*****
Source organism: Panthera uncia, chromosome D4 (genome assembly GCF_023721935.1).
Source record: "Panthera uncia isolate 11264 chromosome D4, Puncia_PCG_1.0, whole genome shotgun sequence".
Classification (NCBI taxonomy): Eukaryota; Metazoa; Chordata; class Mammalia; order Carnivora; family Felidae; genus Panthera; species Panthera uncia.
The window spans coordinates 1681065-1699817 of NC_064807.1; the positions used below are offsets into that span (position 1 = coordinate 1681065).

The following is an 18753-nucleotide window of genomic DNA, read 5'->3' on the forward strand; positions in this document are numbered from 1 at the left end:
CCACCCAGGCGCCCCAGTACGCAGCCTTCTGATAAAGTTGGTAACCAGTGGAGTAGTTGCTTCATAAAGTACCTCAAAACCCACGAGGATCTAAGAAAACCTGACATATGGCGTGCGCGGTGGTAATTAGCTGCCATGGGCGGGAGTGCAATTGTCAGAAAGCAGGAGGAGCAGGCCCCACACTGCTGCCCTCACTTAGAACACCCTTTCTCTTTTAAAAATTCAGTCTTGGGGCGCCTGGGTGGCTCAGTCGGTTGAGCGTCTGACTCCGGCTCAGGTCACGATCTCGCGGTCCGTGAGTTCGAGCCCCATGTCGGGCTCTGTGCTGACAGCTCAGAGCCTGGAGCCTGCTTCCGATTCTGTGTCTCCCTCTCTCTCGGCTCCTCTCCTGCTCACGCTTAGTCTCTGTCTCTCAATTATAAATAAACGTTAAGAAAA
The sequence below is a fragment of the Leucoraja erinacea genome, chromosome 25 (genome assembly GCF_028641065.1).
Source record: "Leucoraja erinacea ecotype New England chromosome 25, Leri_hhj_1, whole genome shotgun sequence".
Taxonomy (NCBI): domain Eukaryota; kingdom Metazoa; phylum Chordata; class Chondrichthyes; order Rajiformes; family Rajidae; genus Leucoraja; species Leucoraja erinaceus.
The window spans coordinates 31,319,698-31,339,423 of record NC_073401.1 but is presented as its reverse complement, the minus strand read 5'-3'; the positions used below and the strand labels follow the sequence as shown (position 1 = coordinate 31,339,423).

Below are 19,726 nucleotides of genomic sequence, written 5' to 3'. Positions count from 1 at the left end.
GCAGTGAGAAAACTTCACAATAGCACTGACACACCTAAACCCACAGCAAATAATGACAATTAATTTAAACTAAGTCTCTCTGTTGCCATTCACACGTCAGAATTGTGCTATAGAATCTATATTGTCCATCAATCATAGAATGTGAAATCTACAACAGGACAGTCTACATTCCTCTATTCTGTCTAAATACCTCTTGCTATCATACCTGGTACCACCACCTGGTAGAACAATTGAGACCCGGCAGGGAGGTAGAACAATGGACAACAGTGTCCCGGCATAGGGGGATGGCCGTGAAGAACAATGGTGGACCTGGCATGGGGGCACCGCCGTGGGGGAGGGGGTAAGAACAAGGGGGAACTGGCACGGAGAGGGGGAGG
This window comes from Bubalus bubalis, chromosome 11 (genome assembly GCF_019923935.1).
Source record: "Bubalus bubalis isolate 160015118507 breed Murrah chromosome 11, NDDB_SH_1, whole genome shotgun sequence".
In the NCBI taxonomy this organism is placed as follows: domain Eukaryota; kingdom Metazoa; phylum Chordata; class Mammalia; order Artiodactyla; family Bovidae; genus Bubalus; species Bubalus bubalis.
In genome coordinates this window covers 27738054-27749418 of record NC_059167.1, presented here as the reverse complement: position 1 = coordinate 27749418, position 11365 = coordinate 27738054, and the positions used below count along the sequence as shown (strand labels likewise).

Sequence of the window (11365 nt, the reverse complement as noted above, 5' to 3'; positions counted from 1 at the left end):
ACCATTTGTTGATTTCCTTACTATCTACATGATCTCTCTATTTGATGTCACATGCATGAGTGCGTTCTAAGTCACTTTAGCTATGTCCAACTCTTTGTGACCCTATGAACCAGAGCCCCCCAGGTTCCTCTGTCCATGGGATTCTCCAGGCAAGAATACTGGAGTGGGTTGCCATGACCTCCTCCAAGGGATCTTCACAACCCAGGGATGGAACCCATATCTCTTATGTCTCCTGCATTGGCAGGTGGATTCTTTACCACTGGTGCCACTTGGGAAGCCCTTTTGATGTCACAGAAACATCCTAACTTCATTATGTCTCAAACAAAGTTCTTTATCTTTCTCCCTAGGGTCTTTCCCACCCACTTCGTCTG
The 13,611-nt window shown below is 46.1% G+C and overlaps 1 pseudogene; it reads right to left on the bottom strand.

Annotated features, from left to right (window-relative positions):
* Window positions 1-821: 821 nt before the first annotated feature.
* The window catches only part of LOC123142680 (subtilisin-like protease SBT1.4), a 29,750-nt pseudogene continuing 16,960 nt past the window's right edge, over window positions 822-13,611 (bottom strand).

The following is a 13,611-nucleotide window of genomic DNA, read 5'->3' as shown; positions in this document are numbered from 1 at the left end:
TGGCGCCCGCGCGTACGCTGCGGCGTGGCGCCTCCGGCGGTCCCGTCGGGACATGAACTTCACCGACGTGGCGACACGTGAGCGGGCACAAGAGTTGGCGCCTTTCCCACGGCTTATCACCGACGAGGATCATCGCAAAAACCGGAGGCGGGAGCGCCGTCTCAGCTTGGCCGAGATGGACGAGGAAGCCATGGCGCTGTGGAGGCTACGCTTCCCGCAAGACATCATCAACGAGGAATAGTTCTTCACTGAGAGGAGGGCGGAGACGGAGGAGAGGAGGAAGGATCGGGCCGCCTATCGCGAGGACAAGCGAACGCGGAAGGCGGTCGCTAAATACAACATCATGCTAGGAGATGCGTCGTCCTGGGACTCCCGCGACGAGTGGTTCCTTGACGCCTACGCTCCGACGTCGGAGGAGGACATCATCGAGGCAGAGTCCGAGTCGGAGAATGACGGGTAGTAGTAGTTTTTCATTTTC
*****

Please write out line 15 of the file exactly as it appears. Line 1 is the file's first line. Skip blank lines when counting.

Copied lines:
In the NCBI taxonomy this organism is placed as follows: domain Eukaryota; kingdom Metazoa; phylum Chordata; class Mammalia; order Artiodactyla; family Bovidae; genus Bubalus; species Bubalus bubalis.